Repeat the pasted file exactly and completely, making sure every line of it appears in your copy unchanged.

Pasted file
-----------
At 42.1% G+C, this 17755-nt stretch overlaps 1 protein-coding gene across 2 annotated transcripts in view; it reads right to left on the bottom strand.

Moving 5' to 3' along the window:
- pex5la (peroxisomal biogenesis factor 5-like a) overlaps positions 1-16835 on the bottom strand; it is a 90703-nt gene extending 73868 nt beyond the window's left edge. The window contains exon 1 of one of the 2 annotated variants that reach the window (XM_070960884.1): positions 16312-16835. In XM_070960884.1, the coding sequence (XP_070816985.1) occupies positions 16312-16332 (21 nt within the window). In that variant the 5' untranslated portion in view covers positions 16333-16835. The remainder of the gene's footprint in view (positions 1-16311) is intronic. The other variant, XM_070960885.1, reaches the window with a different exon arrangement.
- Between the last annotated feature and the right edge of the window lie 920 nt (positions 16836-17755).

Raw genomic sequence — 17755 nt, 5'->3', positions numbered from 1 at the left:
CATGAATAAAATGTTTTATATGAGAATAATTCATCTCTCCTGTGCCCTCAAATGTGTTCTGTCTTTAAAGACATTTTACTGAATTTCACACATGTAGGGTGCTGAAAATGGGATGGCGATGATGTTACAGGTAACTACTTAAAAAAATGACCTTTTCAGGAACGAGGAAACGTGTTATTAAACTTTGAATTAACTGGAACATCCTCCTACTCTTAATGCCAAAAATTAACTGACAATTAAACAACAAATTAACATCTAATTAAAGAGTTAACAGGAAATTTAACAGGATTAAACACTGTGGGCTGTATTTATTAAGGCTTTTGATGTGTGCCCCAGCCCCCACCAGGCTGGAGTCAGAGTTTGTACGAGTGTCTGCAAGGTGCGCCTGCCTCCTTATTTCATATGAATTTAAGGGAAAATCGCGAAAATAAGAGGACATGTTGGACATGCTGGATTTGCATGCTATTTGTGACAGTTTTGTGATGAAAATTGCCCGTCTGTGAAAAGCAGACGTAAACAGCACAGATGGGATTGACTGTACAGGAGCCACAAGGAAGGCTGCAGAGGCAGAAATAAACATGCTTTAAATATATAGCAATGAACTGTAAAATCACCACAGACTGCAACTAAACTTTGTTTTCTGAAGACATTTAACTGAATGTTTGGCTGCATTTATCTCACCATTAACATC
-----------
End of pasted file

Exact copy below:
At 42.1% G+C, this 17755-nt stretch overlaps 1 protein-coding gene across 2 annotated transcripts in view; it reads right to left on the bottom strand.

Moving 5' to 3' along the window:
- pex5la (peroxisomal biogenesis factor 5-like a) overlaps positions 1-16835 on the bottom strand; it is a 90703-nt gene extending 73868 nt beyond the window's left edge. The window contains exon 1 of one of the 2 annotated variants that reach the window (XM_070960884.1): positions 16312-16835. In XM_070960884.1, the coding sequence (XP_070816985.1) occupies positions 16312-16332 (21 nt within the window). In that variant the 5' untranslated portion in view covers positions 16333-16835. The remainder of the gene's footprint in view (positions 1-16311) is intronic. The other variant, XM_070960885.1, reaches the window with a different exon arrangement.
- Between the last annotated feature and the right edge of the window lie 920 nt (positions 16836-17755).

Raw genomic sequence — 17755 nt, 5'->3', positions numbered from 1 at the left:
CATGAATAAAATGTTTTATATGAGAATAATTCATCTCTCCTGTGCCCTCAAATGTGTTCTGTCTTTAAAGACATTTTACTGAATTTCACACATGTAGGGTGCTGAAAATGGGATGGCGATGATGTTACAGGTAACTACTTAAAAAAATGACCTTTTCAGGAACGAGGAAACGTGTTATTAAACTTTGAATTAACTGGAACATCCTCCTACTCTTAATGCCAAAAATTAACTGACAATTAAACAACAAATTAACATCTAATTAAAGAGTTAACAGGAAATTTAACAGGATTAAACACTGTGGGCTGTATTTATTAAGGCTTTTGATGTGTGCCCCAGCCCCCACCAGGCTGGAGTCAGAGTTTGTACGAGTGTCTGCAAGGTGCGCCTGCCTCCTTATTTCATATGAATTTAAGGGAAAATCGCGAAAATAAGAGGACATGTTGGACATGCTGGATTTGCATGCTATTTGTGACAGTTTTGTGATGAAAATTGCCCGTCTGTGAAAAGCAGACGTAAACAGCACAGATGGGATTGACTGTACAGGAGCCACAAGGAAGGCTGCAGAGGCAGAAATAAACATGCTTTAAATATATAGCAATGAACTGTAAAATCACCACAGACTGCAACTAAACTTTGTTTTCTGAAGACATTTAACTGAATGTTTGGCTGCATTTATCTCACCATTAACATC